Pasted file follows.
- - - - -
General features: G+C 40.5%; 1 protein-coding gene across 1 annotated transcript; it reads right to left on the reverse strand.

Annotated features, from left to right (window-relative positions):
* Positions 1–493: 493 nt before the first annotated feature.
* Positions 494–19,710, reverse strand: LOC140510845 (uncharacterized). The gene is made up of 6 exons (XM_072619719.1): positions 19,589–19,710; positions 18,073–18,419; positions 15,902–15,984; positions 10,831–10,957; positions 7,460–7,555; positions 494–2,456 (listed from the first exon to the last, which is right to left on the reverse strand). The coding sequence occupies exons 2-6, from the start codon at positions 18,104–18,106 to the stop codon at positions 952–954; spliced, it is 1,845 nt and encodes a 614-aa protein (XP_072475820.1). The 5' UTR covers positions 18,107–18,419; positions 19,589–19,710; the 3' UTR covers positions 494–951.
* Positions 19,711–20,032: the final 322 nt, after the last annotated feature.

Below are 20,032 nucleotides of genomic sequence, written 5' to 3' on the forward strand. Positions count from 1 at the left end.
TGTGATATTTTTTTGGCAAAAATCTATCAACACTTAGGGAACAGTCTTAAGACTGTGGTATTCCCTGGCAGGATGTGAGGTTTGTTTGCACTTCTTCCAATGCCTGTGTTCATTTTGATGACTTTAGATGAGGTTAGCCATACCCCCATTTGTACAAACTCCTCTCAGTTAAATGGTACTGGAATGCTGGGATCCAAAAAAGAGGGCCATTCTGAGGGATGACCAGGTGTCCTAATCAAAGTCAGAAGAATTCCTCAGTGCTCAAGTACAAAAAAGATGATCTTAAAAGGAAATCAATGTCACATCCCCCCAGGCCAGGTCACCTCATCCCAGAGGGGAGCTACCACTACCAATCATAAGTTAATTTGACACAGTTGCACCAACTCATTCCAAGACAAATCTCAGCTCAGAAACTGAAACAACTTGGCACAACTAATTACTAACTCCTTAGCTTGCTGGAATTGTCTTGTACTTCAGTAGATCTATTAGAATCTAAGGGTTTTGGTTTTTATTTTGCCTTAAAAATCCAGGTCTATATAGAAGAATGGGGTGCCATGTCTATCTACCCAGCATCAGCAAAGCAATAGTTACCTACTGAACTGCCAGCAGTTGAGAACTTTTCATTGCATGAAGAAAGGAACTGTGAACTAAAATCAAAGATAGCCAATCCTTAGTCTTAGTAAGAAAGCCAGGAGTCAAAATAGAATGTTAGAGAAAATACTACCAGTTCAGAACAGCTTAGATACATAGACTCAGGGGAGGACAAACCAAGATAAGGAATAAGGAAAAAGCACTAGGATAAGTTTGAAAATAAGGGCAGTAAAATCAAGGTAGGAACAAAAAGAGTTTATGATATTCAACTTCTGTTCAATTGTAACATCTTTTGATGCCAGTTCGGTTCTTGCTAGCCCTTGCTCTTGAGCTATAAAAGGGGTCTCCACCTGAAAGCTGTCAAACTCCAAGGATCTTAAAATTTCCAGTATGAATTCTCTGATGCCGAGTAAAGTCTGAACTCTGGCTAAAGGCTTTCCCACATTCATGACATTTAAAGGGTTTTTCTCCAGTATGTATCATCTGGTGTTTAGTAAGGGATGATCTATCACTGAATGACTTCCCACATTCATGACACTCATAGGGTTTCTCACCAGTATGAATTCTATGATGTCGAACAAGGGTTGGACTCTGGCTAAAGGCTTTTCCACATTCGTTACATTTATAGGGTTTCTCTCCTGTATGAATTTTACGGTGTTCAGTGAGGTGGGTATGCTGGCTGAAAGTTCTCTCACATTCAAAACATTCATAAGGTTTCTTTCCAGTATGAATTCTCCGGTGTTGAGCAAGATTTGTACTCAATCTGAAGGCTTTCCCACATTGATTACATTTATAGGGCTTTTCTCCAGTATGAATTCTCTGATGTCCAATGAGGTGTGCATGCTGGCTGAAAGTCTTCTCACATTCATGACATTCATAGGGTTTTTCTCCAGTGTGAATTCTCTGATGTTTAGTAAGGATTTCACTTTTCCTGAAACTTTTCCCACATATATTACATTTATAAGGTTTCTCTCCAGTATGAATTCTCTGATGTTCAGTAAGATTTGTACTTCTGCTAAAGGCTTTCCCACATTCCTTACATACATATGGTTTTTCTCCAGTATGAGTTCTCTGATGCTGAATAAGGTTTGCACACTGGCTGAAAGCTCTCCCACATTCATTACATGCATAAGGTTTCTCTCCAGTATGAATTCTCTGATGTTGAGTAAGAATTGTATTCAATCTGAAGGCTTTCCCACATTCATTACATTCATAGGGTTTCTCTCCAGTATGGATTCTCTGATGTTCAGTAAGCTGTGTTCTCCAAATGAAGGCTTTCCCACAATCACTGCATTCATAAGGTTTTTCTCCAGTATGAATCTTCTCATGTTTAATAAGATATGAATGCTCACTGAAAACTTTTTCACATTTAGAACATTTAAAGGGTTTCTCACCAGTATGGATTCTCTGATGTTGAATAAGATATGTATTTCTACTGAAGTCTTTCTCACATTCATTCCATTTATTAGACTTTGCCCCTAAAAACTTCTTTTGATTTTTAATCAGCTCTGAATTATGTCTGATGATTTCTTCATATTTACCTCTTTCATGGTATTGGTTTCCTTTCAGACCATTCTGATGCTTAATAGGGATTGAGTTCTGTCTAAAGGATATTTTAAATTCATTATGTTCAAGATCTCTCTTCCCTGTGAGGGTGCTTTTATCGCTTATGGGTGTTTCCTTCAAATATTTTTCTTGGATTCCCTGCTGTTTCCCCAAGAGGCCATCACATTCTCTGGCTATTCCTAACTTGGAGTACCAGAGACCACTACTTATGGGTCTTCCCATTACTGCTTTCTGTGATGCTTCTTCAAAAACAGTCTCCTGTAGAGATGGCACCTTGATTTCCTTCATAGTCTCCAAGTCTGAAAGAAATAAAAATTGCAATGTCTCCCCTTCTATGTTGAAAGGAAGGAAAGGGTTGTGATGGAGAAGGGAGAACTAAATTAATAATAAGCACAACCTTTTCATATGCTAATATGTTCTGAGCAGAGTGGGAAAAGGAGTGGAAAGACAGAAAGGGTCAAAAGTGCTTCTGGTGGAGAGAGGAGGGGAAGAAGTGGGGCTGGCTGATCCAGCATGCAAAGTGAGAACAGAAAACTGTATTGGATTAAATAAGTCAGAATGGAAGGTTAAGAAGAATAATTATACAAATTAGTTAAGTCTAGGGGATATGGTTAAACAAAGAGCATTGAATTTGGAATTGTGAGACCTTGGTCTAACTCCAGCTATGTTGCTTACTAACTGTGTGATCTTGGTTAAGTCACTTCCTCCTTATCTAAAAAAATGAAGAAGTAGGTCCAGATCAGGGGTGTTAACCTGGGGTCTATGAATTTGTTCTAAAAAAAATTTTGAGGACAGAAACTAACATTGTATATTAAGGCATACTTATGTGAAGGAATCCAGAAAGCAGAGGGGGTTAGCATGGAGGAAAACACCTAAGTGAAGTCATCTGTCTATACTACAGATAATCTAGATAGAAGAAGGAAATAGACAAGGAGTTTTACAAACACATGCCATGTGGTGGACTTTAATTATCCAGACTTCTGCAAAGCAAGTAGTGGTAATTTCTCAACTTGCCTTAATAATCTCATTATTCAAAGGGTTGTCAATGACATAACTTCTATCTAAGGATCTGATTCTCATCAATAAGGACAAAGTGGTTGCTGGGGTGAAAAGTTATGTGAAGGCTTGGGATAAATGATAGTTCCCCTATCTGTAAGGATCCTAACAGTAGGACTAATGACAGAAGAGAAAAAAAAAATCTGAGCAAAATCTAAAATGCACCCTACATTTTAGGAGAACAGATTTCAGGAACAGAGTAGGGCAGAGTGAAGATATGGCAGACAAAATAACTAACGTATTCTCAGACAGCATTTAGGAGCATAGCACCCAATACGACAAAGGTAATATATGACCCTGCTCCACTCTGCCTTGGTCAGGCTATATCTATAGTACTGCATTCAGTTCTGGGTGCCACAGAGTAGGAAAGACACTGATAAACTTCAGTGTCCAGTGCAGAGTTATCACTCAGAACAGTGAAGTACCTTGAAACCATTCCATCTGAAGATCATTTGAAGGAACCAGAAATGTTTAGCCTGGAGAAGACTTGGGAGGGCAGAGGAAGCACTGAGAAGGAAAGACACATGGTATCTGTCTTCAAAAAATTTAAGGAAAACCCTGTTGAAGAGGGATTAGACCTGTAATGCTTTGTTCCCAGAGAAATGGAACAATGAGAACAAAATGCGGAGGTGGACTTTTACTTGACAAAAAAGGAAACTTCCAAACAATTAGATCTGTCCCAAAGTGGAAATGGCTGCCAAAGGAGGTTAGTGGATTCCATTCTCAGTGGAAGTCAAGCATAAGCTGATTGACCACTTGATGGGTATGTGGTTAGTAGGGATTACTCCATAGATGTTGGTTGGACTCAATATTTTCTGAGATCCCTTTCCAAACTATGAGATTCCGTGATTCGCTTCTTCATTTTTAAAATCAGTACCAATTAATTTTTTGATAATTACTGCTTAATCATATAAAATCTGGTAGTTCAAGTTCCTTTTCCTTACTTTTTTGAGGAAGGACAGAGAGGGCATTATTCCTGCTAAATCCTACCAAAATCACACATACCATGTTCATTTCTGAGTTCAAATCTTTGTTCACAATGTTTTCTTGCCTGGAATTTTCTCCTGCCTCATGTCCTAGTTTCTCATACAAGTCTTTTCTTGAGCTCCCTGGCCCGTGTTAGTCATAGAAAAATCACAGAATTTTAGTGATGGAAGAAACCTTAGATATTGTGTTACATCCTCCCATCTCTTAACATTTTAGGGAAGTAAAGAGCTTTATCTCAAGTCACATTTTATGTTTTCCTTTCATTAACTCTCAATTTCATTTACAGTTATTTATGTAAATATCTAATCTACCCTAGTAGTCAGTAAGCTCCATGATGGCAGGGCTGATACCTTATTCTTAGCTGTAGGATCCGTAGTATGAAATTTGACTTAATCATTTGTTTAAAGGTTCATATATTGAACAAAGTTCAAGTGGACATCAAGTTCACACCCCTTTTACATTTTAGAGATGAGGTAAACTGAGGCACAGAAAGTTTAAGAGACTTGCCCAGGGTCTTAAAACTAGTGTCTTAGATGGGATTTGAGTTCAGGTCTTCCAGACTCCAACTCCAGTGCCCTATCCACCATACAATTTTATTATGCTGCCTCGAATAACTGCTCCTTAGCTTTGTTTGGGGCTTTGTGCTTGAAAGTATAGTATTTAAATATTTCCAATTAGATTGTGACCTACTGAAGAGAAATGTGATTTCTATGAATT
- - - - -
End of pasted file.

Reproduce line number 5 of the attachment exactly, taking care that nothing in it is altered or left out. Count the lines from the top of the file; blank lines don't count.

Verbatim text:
* Positions 19,711–20,032: the final 322 nt, after the last annotated feature.